4. ^ a b Welling, p. 129.
  5. ^ a b c d e f Welling, p. 130.
  6. ^ a b c Welling, p. 131.
  7. ^ Welling, p. 130-131.
  8. ^ Darling, Cary (2018-12-05). "Houston's River Oaks theater has a new owner". Houston Chronicle. Retrieved 2019-08-12. - Alternate link
  9. ^ "River Oaks Theatre" (PDF). Houston History Magazine. August 2012.
  10. ^ Finan, Kristin (May 15, 2008). "A Rocky Horror evening".
  11. ^ Gray, Lisa (August 31, 2006). "Supporters rally to save Houston landmark". Houston Chronicle.
  12. ^ Connelly, Richard. "Turkeys of the Year The 2006 Collectors Edition." Houston Press. Thursday, November 23, 2006. p. 4 (Archive). Retrieved on April 15, 2014.
  13. ^ Elliott, Amber (2021-02-25). "River Oaks Theater in danger of closing - again". Houston Chronicle. Retrieved 2021-03-14.
  14. ^ "River Oaks Theatre set to close after no deal reached with landlord". khou.com. Retrieved 2021-03-14.
  15. ^ Darling, Cary (2021-03-05). "Protest to save River Oaks Theatre set for Sunday". Houston Chronicle. Retrieved 2021-03-15.
  16. ^ Okolie, Stefania (2021-03-08). "Dozens protest permanent closure of historic River Oaks Theatre". KTRK-TV. Retrieved 2021-03-15.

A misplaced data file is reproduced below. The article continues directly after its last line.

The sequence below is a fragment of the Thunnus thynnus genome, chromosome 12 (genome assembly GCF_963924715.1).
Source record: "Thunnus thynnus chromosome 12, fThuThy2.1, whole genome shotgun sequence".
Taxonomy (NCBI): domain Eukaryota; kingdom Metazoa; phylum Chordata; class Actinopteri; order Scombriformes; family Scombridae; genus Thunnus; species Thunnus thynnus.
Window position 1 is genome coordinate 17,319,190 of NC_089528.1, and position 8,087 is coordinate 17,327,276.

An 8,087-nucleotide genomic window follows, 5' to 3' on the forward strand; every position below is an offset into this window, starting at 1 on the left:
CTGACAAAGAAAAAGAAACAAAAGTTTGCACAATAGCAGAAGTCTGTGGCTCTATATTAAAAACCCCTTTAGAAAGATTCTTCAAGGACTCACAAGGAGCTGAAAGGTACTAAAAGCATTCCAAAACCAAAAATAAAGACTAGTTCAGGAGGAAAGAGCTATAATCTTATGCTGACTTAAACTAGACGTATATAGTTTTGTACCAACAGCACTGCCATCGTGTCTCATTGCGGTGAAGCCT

17. ^ Elliott, Amber; Darling, Cary (2021-03-15). "The curtain closes. River Oaks Theatre prepares to shutter at month's end". Houston Chronicle. Retrieved 2021-03-15.
  18. ^ "Historic River Oaks Theatre closes doors after 82 years open". KTRK-TV. 2021-03-25. Retrieved 2021-03-26.
  19. ^ Elliott, Amber (2021-03-25). "'It's such a shame': Curtain closes on River Oaks Theatre after 82 years". Houston Chronicle. Retrieved 2021-03-26.
  20. ^ Darling, Cary (2022-02-02). "Exclusive: Star Cinema Grill to reopen River Oaks Theatre as showcase for indie films". Houston Chronicle. Retrieved 2022-02-03.

Further readingEdit

External linksEdit

Coordinates: 29°45′10″N 95°24′33″W / 29.7528°N 95.4091°W / 29.7528; -95.4091